Remembrance Day in Normandy

Remembrance Day in Normandy

How one British couple got involved

As I write this, there is a definite nip of autumn in the air, and it is time to gather in the cider apples. The tractors are trundling up and down the lanes between their orchards and the cider makers here in the delightful Pays d’Auge region of Calvados. It is difficult to imagine the bitter fighting that took place here over 60 years ago, and the utter devastation of the towns and villages.Autumn, for us, also heralds our participation in the Remembrance Service held in our nearby town of Crèvecoeur. This is our fifth year involved in this service. Our French neighbours invited us to join them the first year, and we readily agreed, as my family have a long tradition of Royal British Legion involvement back in UK over 3 generations. My husband Russ spent 26 years in the RAF, so we are always more than ready to give thanks for the freedom we enjoy today. Nowhere is one reminded more forcibly of the heroism of those who fought than here in Normandy. From the vast cemeteries in Bayeux, with row upon row of pristine white crosses, and dates of birth showing just how young these boys were who faced such horrors.. But for me, equally as sad are those single War Graves to be found in churchyards throughout the region – soldiers buried quite alone, such as the 18 year old sergeant lying in our village churchyard. How did he get separated from his regiment? Although alone, he is not forgotten, and each year, the townsfolk lay a wreath of bright flowers and offer a prayer of thanks.

It was at this service that the Maire noticed our poppies, and especially my husband’s RAF tie and came over to chat to us. The police chief handed over the Union Jack for my husband to carry from the church to the sergeant’s war grave. The following year, we came ready with a poppy wreath to lay at the monument aux morts. The French people do not wear poppies, rather on the day they buy a ‘bleuet’, a sticker of a cornflower as their symbol of remembrance. After the church service and the silence, we all troop round to the Salle des Fetes for a vin d’honneur and a meal. That first year, I thought this would mean a quick spot of lunch – How wrong I was! 5 hours later, we were still eating and drinking and learning lots of French songs of the era – their equivalent to Roll out the Barrel, I suppose. We are much more prepared these days, and I will make sure we have a very light breakfast so that we can do justice to the wonderful feast that is always laid on!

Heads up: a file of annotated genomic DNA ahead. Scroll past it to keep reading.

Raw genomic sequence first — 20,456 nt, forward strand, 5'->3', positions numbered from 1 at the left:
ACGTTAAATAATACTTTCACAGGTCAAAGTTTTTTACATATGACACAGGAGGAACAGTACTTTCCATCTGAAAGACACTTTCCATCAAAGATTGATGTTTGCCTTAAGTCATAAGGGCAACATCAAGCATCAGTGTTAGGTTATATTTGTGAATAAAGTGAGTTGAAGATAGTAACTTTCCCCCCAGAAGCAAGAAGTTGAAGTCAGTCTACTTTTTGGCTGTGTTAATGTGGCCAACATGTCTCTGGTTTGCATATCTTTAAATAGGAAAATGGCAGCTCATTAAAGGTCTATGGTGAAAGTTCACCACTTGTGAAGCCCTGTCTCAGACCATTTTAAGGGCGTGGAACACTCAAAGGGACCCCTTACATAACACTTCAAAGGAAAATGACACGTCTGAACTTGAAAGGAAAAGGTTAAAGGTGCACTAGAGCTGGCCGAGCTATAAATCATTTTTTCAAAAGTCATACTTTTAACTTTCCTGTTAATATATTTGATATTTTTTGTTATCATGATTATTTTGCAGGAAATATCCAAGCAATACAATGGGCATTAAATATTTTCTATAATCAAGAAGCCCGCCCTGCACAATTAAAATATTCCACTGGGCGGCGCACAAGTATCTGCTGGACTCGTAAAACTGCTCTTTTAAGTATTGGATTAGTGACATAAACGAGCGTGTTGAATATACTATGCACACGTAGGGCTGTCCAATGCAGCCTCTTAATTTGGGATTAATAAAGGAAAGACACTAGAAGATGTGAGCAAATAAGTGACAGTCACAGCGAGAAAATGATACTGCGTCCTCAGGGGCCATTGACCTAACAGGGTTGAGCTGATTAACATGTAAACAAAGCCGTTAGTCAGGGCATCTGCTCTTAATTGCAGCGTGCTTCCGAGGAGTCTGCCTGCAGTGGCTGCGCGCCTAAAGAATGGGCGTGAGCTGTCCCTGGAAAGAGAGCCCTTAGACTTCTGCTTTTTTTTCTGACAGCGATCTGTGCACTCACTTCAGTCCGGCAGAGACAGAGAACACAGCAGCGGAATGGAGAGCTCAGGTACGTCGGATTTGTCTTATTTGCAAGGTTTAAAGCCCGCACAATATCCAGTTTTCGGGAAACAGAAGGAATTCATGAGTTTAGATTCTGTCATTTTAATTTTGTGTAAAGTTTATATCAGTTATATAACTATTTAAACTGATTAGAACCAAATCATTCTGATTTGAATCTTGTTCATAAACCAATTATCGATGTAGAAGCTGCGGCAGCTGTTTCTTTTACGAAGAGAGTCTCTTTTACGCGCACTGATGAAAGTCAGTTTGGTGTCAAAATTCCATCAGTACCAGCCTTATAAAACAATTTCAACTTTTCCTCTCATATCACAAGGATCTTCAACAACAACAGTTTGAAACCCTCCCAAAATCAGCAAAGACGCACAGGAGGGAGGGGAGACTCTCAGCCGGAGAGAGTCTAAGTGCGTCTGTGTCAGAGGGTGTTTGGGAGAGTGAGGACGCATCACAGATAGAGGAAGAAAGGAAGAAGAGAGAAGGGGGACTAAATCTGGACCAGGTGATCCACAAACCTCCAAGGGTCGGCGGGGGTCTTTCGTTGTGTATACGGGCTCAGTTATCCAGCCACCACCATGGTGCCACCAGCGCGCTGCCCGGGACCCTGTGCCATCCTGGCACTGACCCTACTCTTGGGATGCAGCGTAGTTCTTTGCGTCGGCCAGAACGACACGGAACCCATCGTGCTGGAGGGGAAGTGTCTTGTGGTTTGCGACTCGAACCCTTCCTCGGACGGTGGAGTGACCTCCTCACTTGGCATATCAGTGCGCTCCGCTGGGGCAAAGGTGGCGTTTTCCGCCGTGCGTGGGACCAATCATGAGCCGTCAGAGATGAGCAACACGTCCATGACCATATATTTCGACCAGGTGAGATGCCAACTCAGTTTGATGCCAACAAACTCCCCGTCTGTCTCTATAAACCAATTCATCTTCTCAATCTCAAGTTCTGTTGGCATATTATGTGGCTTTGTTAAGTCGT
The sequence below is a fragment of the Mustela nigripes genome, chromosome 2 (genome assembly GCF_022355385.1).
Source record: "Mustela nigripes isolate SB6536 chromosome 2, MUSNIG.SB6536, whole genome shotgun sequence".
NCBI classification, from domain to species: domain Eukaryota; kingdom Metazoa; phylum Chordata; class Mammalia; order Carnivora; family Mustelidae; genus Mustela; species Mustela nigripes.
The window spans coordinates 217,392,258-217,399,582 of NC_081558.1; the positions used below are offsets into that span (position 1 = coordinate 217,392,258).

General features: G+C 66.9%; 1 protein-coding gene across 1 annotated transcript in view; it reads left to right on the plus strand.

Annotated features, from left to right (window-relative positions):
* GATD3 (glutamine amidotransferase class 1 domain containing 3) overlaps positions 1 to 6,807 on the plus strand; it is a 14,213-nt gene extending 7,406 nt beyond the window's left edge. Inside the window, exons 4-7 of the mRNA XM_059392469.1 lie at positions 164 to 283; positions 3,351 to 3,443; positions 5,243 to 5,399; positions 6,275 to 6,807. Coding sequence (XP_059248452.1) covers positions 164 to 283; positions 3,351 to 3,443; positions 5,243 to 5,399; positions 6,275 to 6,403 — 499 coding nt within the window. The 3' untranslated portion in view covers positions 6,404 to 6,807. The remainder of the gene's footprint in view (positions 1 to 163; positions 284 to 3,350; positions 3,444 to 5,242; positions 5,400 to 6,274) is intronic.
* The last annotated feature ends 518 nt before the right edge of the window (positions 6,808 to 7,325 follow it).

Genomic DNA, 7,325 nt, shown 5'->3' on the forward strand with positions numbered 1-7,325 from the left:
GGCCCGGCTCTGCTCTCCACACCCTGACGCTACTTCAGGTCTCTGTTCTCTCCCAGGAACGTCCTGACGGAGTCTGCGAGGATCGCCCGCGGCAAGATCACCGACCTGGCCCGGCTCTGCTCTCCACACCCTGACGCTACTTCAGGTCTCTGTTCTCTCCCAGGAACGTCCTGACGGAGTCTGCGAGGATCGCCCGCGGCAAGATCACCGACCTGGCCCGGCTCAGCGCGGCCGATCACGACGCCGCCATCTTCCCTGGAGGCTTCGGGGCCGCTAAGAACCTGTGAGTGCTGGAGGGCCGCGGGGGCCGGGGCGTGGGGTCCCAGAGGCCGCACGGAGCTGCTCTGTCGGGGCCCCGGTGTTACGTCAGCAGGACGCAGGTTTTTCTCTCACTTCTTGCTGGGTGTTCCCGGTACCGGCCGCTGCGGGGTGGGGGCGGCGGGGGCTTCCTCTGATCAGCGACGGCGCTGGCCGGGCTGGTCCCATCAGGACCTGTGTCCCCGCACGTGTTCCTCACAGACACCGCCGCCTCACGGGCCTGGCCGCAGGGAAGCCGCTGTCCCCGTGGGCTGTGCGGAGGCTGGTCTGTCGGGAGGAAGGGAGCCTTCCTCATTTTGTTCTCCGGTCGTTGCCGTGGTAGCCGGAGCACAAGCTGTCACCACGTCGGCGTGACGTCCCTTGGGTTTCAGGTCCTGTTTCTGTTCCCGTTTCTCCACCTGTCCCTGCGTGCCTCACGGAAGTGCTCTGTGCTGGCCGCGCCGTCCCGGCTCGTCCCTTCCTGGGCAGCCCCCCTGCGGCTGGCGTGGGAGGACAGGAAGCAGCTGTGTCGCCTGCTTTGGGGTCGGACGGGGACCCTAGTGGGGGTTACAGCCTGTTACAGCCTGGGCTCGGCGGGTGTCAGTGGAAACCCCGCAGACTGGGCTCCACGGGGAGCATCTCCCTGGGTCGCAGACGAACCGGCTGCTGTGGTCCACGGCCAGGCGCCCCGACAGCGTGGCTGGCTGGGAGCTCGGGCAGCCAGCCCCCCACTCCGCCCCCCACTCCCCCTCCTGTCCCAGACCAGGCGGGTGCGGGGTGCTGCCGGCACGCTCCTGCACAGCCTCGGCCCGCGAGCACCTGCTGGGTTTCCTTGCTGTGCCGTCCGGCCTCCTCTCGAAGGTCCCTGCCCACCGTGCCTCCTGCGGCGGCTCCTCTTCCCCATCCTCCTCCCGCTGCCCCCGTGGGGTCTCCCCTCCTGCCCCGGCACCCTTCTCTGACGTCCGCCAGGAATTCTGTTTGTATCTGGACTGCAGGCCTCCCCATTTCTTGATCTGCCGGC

Russ doesn’t carry the Union Jack any more – once again it is the police chief’s job to carry it safely to the young sergeant’s grave. 18 months ago, Russ was asked to carry the French flag for the ‘anciens combattants’ as the usual standard bearer, Gérard, wasn’t feeling too well . Russ thought this was a one-off and agreed to help out. What he had actually agreed to was take on the job permanently!! After a ceremony and the obligatory vin d’honneur when he accepted the job (duly reported in the local newspapers as a noteworthy act of integration by un Anglais), his first engagement came the following weekend, at the funeral of an ex-soldier, held at a very small country church. As the portes-drapeaux (flag bearers) filed slowly up the aisle, Russ’ inexperience in flag carrying, plus the need to negotiate low-slung incense burners resulted in the inevitable… Flagpole hit burner, which swung alarmingly overhead. All mourners’ eyes lifted upwards to see if the burner would fall….. the only sound apart from the collective intake of breath was a softly exclaimed ’Ah, merde!’ from a more experienced porte-drapeau…

We have met many, many people and made some firm friends as a result of this little civic duty. We know this small contribution is appreciated, as Russ was awarded a medal for services to the community last year.

Judy Mansfield

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